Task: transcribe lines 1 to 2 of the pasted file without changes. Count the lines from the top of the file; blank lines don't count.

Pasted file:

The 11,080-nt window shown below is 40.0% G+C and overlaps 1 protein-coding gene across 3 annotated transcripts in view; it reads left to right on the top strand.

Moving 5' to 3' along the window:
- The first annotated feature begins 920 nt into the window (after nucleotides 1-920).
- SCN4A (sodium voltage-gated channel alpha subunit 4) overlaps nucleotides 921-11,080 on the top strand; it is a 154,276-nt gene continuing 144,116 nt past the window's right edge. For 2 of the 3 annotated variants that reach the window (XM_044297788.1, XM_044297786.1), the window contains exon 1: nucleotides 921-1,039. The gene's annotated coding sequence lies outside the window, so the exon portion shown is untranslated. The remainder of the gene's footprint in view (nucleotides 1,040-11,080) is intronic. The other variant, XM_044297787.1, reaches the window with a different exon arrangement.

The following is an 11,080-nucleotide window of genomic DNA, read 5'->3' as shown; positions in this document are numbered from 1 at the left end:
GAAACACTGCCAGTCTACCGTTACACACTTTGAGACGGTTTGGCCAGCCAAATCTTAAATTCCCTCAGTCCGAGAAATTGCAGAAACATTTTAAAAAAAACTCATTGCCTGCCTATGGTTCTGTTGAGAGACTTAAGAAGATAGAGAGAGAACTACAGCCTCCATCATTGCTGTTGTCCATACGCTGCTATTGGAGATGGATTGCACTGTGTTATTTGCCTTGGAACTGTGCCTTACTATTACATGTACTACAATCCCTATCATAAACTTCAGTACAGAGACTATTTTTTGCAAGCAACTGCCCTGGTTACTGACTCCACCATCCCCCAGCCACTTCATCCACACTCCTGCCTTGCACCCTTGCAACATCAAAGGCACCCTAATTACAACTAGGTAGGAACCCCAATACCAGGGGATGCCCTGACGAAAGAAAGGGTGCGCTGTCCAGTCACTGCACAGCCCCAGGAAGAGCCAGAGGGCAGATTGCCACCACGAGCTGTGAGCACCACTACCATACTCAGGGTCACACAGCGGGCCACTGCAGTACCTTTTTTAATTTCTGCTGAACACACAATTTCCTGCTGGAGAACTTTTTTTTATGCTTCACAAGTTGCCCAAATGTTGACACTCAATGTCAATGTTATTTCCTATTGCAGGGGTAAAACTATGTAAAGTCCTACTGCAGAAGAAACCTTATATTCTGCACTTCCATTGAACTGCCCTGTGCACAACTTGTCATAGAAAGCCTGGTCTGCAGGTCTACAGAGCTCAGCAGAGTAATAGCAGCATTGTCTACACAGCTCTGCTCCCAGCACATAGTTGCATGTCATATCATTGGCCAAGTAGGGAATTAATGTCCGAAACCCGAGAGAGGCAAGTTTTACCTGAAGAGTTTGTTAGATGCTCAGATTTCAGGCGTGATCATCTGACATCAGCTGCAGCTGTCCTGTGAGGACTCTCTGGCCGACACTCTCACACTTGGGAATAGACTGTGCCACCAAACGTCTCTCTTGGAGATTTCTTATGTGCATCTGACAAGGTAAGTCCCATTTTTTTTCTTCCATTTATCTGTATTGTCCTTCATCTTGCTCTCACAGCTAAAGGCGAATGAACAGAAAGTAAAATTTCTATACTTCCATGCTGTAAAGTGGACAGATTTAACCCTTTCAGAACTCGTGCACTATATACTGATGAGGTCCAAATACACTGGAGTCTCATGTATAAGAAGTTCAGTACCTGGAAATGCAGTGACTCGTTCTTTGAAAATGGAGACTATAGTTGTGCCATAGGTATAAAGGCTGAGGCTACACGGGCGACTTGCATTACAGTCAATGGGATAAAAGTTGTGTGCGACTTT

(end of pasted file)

The 11,080-nt window shown below is 40.0% G+C and overlaps 1 protein-coding gene across 3 annotated transcripts in view; it reads left to right on the top strand.

Moving 5' to 3' along the window: